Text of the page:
New Grant Funds Researched-Based Economic Development

Dr. Juergen Reichenbacher outside his clean room laboratory on campus.

A new state grant and matching commitments totaling $342,424 are bolstering research-based economic development at the South Dakota School of Mines & Technology.

The funds, including a $200,000 grant from the Board of Regents, are being used to buy scientific instruments for existing projects. Among them are two research endeavors at the Sanford Underground Research Facility (SURF) in nearby Lead. A third project expands on the university’s current success to commercialize a biomass liquefaction process.

Over the past decade, SD Mines has been supporting efforts at SURF to build a strong expertise and infrastructure toward synthesis of high-value organic products from biomass. 

Details on the three projects impacted by this new funding:

  • Development of a novel system reducing the radon concentration underground at the Sanford Lab, enabling future experiments in this facility. This project is being led by Dr. Richard Schnee, associate professor in the Department of Physics.
  • Development of two low-background detectors that will provide new capabilities important not only for planned underground physics experiments but also for industrial applications, especially in semiconductor and nuclear security sectors. This project is being led by Dr. Juergen Reichenbacher, assistant professor in the Department of Physics.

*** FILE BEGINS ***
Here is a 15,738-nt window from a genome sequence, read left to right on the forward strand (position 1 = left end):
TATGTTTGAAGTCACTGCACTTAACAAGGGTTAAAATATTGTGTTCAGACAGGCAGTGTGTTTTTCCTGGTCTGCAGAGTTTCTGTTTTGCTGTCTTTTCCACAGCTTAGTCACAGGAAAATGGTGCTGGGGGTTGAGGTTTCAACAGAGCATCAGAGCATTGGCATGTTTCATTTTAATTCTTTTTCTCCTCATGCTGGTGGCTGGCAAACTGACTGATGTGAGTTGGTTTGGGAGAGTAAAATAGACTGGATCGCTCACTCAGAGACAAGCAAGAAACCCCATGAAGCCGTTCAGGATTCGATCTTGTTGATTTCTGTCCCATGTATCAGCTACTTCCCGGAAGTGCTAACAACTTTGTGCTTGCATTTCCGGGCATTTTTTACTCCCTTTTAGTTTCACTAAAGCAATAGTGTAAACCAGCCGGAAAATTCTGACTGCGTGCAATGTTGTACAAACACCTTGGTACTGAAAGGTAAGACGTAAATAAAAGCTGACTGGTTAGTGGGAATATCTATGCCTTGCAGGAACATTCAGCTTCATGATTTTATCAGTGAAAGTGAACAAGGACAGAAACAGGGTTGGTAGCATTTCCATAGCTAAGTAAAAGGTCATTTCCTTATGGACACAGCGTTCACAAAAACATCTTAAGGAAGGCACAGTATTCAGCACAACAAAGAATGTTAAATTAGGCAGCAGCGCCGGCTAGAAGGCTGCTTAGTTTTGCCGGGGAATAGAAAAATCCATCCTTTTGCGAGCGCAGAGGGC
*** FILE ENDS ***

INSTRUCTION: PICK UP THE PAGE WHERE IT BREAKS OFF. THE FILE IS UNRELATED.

• Selective liquefaction of lignin and biomass wastes, recently discovered at SD Mines. The quantity of available lignin and biomass wastes generated by the paper industry, bio-refineries and agricultural facilities every year exceeds hundreds of millions of tons. The new approach allows synthesis of high-value organic products in a continuous flow tubular reactor under supercritical carbon dioxide conditions. By using this new continuous flow reactor, this approach may become feasible for industrial applications. This project is being led by Dr. Alla Smirnova, assistant professor in the Department of Chemistry & Applied Biological Sciences.

The research and development projects provide unique training for students and attract external funding to secure continuous economic growth of the region, said Dr. Jan Puszynski, vice president for research at Mines and principal investigator of the grant. “SURF is an internationally recognized asset with the capacity to generate high-value research outcomes and applications that cut across all target industry sector markets.”

Last edited 2/3/2017 9:23:18 AM

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